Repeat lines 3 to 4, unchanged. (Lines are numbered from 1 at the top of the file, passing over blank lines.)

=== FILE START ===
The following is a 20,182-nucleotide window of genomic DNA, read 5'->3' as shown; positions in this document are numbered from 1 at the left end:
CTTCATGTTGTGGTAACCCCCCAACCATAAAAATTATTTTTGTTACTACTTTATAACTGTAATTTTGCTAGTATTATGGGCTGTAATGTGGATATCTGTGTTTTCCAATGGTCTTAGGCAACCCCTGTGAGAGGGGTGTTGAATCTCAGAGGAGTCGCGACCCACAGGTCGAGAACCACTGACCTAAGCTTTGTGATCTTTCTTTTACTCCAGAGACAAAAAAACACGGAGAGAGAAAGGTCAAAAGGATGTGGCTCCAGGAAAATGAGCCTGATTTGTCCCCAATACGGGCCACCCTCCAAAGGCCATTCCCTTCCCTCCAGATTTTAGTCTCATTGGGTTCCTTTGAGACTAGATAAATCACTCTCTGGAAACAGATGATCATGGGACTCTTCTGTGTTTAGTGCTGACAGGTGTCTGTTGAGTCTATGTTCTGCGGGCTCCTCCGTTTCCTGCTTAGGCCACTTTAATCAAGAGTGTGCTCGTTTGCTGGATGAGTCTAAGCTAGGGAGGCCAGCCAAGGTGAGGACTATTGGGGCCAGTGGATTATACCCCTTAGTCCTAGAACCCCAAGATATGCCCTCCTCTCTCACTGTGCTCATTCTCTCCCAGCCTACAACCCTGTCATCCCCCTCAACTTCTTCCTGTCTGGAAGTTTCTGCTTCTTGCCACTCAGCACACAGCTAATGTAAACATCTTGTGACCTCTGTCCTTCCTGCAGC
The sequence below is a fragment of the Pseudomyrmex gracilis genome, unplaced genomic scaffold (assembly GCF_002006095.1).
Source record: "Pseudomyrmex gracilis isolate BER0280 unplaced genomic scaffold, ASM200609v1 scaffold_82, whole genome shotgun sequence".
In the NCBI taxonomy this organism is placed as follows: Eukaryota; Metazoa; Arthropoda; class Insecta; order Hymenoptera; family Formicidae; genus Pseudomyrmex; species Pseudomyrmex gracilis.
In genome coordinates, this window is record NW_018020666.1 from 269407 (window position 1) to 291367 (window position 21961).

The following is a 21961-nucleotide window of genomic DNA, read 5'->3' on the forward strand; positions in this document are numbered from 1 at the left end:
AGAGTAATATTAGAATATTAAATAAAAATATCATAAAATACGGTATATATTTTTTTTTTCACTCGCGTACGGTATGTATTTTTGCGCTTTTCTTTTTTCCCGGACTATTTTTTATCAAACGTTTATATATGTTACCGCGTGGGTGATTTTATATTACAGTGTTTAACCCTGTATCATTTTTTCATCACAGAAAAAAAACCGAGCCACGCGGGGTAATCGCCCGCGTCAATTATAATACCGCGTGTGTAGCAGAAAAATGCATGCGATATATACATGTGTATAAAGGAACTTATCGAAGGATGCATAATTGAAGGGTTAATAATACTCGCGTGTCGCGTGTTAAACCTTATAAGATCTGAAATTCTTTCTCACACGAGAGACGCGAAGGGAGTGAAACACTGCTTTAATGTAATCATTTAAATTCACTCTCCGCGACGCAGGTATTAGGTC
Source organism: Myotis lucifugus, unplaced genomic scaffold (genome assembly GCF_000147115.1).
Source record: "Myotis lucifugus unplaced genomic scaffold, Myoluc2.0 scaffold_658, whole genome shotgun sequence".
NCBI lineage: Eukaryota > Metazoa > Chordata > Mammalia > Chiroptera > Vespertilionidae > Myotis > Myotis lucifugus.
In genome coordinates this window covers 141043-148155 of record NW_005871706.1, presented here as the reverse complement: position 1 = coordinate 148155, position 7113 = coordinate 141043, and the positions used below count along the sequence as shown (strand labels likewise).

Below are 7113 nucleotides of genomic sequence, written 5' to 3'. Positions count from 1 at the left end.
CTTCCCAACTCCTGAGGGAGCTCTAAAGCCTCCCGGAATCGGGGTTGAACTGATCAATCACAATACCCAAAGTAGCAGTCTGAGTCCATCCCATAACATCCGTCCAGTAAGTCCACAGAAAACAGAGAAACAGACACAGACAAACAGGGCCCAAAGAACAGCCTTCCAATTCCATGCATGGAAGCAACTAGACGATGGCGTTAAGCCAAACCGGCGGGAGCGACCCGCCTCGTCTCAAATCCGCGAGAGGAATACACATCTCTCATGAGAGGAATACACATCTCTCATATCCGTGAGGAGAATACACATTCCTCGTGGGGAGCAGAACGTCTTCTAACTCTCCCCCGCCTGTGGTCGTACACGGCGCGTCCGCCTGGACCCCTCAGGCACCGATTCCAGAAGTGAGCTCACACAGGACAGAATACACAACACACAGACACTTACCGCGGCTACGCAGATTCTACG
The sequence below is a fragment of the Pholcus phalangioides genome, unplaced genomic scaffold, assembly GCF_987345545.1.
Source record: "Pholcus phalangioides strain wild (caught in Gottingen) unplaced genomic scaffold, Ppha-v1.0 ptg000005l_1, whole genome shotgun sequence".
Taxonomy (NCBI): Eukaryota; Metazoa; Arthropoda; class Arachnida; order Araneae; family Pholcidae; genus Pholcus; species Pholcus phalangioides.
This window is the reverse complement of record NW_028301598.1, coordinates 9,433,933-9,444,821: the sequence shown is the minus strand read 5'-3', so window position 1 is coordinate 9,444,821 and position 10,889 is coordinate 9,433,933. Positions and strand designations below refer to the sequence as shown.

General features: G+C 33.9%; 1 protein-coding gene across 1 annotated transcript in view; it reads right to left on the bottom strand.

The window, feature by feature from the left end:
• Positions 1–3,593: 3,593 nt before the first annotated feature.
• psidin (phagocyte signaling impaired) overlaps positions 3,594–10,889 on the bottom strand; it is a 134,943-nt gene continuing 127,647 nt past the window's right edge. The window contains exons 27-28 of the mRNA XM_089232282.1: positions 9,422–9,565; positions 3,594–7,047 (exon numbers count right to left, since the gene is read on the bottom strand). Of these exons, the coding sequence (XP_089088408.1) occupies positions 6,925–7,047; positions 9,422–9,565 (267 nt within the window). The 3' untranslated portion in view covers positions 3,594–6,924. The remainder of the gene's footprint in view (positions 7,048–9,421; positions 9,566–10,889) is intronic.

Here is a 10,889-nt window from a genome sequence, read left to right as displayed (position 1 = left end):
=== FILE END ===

The sequence below is a fragment of the Pseudomyrmex gracilis genome, unplaced genomic scaffold (assembly GCF_002006095.1).
Source record: "Pseudomyrmex gracilis isolate BER0280 unplaced genomic scaffold, ASM200609v1 scaffold_82, whole genome shotgun sequence".